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Asheville Horse & Carriage Tours launches in downtown

| April 26, 2013 | Comments (25)

575514_443074642451049_1135030377_nHere are details about Asheville Horse & Carriage Tours:

· Horse drawn carriage tours will add a new dimension to Asheville’s downtown and help draw tourists into the downtown business district.
· The tours will operate April 26, 2013 through June 30, 2013. The tours will involve a maximum of 5 participants at a time.
· The carriage will follow the attached route. No streets will be closed and traffic will not be affected. Drivers will point out sights and businesses along the route and passengers will be able to see and hear about local businesses at a leisurely pace.
· Manure will be caught in bags and not be on the street.
· Hours of operation:
o Thursdays and Fridays 6 pm to 12 midnight
o Saturdays 4 pm to 12 midnight
o Sundays 1 to 7 pm
· Contact information for the tours:
Catherine Hunter
Asheville Horse & Carriage Tours

The route of the carriage hits Patton, Walnut, College St., Haywood St., Page Ave., Battery Park Ave. and possibly Church and South Lexington.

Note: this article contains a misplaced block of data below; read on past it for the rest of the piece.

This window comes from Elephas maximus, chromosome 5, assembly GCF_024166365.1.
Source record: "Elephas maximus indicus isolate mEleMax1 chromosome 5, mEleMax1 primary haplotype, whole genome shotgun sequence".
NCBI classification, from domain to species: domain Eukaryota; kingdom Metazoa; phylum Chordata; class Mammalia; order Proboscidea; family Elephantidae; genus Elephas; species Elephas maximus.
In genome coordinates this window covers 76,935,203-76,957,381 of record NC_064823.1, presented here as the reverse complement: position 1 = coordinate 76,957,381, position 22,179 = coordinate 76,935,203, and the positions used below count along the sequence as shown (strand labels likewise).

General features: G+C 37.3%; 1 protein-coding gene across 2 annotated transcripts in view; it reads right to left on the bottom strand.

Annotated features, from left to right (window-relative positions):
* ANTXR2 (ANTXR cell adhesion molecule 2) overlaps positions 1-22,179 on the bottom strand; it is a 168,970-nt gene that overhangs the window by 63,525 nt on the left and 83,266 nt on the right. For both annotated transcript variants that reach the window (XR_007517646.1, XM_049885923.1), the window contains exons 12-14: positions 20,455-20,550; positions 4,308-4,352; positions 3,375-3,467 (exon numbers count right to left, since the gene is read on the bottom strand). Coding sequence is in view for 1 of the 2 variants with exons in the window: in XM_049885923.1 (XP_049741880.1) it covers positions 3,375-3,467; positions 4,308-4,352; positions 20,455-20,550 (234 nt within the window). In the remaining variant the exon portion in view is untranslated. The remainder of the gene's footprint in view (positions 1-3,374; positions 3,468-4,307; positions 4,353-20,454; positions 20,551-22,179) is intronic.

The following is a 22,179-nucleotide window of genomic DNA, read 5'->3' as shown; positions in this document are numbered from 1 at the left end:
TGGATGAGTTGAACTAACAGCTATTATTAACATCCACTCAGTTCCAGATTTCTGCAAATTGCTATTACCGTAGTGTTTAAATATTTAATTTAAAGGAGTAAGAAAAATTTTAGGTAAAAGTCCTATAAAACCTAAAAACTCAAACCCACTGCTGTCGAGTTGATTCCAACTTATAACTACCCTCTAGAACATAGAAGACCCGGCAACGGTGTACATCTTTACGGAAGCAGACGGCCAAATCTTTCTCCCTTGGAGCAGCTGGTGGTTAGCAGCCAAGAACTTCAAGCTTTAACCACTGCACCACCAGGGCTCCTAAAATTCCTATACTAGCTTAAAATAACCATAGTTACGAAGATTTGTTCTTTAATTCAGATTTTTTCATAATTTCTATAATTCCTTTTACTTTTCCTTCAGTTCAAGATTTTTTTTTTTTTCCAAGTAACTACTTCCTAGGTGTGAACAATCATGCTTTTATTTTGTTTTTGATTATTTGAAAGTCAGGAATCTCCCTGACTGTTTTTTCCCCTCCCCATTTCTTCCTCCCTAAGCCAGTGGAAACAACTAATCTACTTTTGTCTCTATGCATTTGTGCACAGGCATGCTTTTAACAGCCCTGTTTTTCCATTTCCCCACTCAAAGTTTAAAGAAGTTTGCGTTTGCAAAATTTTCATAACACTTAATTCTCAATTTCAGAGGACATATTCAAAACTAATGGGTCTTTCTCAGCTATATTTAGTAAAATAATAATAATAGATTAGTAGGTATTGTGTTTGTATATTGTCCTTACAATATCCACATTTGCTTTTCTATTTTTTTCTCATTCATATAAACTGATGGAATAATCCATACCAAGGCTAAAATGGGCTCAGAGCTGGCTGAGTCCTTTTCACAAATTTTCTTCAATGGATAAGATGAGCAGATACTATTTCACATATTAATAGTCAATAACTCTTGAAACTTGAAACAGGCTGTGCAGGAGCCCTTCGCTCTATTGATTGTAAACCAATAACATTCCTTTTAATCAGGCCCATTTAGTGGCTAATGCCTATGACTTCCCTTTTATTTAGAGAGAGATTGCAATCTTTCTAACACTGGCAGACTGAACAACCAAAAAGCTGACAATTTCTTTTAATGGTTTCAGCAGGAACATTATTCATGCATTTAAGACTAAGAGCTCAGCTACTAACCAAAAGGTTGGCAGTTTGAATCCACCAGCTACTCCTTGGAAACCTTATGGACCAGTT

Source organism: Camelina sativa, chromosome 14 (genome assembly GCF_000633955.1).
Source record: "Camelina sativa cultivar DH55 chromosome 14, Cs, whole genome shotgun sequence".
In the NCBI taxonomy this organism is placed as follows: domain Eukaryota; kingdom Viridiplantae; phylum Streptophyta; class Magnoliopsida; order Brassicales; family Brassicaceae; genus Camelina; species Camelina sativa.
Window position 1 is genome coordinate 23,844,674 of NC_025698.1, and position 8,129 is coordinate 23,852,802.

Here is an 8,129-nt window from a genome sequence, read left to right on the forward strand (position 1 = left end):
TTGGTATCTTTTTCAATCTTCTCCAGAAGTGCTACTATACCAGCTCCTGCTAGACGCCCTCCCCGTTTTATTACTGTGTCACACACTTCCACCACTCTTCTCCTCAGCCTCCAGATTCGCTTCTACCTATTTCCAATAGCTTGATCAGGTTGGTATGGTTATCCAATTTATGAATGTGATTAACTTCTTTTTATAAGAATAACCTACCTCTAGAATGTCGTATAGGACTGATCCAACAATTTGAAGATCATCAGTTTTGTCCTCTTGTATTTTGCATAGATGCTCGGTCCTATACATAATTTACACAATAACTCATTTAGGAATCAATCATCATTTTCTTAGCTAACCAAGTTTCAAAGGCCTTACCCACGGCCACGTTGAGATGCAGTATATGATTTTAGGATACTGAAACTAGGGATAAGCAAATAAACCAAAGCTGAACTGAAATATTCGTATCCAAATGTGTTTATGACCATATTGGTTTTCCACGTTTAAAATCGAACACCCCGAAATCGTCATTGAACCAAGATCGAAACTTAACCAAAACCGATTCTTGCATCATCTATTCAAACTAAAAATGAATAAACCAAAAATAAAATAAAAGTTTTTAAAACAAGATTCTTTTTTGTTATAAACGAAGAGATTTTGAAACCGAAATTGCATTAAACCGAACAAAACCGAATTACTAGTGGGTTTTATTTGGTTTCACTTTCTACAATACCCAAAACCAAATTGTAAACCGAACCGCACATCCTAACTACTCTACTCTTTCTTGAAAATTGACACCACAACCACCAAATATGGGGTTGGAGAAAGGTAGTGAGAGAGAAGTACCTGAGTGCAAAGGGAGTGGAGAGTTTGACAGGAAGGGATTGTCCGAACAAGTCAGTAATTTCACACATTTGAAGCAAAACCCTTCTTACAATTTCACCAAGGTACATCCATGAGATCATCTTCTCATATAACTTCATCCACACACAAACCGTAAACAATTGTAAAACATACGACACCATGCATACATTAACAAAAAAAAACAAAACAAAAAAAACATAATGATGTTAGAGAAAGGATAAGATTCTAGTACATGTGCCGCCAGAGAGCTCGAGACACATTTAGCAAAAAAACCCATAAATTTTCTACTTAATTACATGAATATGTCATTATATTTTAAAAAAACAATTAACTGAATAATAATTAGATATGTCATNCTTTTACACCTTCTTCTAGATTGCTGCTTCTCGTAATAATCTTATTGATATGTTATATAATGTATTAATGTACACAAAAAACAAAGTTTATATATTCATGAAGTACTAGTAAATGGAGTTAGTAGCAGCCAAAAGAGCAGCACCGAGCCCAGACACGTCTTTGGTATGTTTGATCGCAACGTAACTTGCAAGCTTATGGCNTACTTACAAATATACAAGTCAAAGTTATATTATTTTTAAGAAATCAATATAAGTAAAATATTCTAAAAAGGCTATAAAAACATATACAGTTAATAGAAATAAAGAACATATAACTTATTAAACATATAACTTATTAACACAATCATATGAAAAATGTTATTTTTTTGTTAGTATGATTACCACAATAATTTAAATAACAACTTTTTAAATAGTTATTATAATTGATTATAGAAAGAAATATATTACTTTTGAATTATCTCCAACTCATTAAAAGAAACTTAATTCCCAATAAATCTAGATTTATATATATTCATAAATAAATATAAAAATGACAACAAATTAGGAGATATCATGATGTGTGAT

Thanks to loyal reader Chris for the heads-up.

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Category: Asheville business

About Jason Sandford: Jason Sandford is a reporter, writer, blogger and photographer interested in all things Asheville. View author profile.

Comments (25)

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  1. [...] of a letter resident Stewart David has sent to Asheville City Council (background here on the new horse-and-carriage ride in [...]

  2. craggybender says:

    A Pee Team is an outrage! This is Asheville for goodness sake. Washable Horsey Diapers are what should be used.

    • Big Al says:

      Most Friday and Saturday nights, BEER CITY needs a Pee Team, even without the horses.

      And the horsey diapers had better be biodegradable! (They will eventually have to be disposed of.)

  3. Michelle P. says: